I want to understand what the below code means:
def __init__(self, parent, controller):
button1 = tk.Button(self, text="Back to Home",
Roughly speaking, the original code1 attempted to use a pseudo-MVC (model, view and controller) architecture. Though without the "model" part -- there was just a "view" (some frames) and a "controller" (the main application). Hence, the reference to a controller object. The original code was actually written to show how to "stack" frames, so it's MVC implementation is very shallow and under-documented since that wasn't the point of the example.
To answer your specific questions:
self represents the current object. This is a common first parameter for any method of a class. As you suggested, it's similar to Java's this.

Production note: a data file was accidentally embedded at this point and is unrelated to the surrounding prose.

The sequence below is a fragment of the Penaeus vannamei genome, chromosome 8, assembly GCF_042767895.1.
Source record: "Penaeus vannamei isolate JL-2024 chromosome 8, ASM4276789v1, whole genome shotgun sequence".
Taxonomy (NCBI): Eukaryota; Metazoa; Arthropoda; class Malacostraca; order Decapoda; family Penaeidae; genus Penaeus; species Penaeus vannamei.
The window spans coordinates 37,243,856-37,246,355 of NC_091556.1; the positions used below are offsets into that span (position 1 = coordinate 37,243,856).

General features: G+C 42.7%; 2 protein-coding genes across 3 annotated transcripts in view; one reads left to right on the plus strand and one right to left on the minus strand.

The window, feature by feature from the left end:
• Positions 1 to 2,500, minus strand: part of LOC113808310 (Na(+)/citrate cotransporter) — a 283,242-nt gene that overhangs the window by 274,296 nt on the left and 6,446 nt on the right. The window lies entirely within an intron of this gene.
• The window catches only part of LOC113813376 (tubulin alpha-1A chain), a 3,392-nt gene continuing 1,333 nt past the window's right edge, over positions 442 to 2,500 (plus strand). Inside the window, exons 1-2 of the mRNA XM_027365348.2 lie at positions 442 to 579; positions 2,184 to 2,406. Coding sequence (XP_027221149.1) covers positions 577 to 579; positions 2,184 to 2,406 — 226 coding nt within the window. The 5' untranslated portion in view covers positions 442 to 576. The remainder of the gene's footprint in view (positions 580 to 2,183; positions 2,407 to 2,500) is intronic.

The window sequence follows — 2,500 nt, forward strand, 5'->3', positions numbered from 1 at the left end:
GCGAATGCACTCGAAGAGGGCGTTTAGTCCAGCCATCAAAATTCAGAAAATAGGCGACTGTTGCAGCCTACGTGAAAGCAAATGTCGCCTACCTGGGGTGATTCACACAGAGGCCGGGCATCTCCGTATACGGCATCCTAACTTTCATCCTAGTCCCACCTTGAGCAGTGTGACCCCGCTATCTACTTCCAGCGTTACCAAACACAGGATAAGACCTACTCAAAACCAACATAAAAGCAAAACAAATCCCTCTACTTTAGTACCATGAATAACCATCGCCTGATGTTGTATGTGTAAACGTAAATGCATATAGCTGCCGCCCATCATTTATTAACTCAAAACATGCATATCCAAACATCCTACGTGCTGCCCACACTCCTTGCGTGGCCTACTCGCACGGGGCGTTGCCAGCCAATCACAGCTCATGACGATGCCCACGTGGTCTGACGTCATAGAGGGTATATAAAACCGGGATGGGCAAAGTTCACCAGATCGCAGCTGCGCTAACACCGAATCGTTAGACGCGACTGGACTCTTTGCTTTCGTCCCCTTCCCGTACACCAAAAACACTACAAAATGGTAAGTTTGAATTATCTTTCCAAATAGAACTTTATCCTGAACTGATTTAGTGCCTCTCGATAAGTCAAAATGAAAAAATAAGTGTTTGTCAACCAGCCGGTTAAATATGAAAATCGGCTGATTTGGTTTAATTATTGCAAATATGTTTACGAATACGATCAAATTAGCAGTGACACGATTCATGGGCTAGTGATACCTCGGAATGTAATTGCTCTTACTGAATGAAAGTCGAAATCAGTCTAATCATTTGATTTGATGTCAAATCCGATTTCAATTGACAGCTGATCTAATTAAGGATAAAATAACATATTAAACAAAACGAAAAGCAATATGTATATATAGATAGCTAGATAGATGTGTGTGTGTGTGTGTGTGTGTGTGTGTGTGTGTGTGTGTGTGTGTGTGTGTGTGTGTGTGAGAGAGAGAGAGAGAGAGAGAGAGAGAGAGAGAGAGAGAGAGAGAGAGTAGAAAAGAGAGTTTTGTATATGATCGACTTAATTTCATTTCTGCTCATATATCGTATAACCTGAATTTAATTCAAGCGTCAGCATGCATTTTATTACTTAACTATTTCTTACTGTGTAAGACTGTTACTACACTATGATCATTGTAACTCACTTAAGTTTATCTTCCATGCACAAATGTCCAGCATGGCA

parent represents a widget to act as the parent of the current object. All widgets in tkinter except the root window require a parent.
controller represents some other object that is designed to act as a common point of interaction for several pages of widgets. It is an attempt to decouple the pages. That is to say, each page doesn't need to know about the other pages. If it wants to interact with another page, such as causing it to be visible, it can ask the controller to make it visible.
You asked "There is a function already defined called show_frame, but why is the controller being used to call this function?" Notice that
show_frame is defined in a separate class, in this case the main program class. It is not defined in the other classes. For the other classes to be able to call it, they must call it on an instance of the main class. That instance is named
controller in the context of these other classes.
1 Note: even though you likely found the original code in an online tutorial, it originally came from this stackoverflow answer: Switch between two frames in tkinter